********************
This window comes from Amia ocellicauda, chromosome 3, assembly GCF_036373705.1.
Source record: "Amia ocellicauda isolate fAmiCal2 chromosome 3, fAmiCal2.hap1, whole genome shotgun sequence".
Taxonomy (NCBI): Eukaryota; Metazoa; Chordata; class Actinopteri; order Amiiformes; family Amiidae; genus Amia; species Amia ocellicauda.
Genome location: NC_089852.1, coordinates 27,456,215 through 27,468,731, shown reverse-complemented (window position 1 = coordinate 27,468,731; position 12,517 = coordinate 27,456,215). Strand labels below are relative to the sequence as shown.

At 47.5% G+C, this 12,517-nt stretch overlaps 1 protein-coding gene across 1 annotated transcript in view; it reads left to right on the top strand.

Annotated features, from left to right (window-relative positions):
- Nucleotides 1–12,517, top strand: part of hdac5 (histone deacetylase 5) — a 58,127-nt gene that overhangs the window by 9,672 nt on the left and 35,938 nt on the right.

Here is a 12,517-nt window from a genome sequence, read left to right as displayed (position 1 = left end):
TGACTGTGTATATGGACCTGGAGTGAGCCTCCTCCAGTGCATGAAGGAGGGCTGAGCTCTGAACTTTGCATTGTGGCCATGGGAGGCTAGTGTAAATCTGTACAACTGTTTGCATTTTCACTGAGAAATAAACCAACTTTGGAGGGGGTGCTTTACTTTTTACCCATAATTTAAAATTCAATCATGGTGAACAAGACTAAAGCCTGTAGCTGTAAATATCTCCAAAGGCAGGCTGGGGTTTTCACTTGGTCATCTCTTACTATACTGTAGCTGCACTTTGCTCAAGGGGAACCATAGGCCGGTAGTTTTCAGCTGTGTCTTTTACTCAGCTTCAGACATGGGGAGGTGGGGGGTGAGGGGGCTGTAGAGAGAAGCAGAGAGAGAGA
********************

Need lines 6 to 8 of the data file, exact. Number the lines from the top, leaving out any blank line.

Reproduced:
Annotated features, from left to right (window-relative positions):
- Nucleotides 1–12,517, top strand: part of hdac5 (histone deacetylase 5) — a 58,127-nt gene that overhangs the window by 9,672 nt on the left and 35,938 nt on the right.

Here is a 12,517-nt window from a genome sequence, read left to right as displayed (position 1 = left end):